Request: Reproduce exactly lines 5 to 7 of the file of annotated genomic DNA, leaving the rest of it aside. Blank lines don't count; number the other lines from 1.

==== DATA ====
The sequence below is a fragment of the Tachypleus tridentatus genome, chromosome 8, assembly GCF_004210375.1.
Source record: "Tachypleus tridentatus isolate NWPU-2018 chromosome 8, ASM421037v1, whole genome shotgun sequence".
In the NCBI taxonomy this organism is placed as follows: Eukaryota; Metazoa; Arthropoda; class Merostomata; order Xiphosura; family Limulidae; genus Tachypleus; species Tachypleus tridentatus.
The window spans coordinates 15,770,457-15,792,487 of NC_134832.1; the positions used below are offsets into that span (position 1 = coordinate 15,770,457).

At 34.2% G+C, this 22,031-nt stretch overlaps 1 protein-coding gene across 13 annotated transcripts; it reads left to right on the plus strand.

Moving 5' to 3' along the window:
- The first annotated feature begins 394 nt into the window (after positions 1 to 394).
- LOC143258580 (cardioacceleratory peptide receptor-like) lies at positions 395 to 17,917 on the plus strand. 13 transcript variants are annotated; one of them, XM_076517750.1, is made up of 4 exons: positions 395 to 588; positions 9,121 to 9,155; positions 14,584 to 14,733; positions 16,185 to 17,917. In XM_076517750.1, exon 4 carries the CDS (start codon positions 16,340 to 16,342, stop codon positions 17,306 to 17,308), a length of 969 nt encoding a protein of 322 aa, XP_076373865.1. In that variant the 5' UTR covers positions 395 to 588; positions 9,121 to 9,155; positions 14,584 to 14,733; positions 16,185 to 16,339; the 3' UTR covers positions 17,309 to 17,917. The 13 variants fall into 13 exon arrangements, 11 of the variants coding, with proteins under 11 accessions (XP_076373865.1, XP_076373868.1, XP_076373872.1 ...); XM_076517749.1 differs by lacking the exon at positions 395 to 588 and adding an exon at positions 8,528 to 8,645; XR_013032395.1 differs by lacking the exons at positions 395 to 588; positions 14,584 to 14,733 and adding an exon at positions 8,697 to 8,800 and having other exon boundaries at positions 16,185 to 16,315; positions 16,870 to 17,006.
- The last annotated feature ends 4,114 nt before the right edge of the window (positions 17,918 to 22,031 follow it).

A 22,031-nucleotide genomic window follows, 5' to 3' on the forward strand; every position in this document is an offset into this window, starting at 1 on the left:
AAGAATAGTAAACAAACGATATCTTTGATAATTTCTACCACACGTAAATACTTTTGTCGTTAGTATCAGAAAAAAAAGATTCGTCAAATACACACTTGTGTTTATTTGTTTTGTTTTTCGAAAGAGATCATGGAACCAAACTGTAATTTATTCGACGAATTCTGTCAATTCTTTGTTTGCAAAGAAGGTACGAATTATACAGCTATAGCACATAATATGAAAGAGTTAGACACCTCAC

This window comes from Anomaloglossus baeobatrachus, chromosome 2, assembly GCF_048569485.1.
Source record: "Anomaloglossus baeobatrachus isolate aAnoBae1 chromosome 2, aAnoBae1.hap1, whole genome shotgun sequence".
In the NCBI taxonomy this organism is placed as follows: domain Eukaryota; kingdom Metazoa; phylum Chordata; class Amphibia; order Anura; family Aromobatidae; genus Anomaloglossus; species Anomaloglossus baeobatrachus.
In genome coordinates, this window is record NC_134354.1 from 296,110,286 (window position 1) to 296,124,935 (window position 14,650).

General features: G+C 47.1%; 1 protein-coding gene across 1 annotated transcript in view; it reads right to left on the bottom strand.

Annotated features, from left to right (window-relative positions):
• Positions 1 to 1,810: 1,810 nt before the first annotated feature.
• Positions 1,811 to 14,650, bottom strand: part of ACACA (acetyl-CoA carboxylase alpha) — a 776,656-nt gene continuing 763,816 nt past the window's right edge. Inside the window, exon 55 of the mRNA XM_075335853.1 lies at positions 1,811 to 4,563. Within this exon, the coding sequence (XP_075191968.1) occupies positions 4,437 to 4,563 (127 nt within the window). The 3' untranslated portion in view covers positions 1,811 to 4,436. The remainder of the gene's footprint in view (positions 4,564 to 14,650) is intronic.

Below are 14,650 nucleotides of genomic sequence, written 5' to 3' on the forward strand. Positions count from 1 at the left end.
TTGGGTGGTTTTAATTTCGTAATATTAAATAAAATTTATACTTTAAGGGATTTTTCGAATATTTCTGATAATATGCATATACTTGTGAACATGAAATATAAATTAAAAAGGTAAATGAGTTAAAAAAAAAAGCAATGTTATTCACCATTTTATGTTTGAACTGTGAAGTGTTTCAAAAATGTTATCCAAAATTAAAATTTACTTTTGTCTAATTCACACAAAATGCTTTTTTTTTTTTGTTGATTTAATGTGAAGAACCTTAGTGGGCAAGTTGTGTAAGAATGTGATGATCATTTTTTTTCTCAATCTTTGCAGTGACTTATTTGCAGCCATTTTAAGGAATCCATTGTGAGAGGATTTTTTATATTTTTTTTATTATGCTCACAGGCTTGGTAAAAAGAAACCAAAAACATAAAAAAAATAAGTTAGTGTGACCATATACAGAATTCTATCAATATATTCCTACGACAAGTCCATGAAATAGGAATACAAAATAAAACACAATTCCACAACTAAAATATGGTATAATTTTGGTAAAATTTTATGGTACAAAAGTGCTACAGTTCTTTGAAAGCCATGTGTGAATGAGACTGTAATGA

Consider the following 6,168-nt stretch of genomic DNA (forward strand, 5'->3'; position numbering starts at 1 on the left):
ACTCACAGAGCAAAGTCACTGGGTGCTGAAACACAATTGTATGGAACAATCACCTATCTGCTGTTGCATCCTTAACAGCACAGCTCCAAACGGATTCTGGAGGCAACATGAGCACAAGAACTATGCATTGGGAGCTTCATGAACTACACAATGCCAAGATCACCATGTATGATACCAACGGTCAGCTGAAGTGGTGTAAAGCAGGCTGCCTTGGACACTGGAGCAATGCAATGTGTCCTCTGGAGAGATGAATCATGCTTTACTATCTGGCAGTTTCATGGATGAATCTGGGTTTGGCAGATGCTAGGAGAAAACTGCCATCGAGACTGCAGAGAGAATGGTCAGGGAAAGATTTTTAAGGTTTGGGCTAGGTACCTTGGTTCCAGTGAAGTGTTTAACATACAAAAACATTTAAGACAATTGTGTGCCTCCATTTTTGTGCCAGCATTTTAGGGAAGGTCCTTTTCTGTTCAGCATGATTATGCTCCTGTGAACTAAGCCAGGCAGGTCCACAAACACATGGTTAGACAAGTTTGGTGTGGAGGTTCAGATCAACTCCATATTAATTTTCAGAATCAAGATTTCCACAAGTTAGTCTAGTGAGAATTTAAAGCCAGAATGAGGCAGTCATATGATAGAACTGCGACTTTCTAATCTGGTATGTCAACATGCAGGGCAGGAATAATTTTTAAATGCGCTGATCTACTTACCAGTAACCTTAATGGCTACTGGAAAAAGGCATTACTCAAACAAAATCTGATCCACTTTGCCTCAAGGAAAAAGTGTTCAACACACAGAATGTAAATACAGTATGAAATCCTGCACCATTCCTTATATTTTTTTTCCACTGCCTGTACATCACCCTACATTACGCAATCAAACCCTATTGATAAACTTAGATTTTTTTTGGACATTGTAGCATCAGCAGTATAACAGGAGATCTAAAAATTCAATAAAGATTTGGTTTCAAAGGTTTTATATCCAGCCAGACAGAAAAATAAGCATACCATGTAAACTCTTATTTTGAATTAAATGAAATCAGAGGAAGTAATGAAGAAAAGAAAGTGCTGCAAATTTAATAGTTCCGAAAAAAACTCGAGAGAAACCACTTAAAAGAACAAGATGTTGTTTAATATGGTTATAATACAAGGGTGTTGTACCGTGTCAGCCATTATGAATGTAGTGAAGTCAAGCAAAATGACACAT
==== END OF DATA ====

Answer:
At 34.2% G+C, this 22,031-nt stretch overlaps 1 protein-coding gene across 13 annotated transcripts; it reads left to right on the plus strand.

Moving 5' to 3' along the window:
- The first annotated feature begins 394 nt into the window (after positions 1 to 394).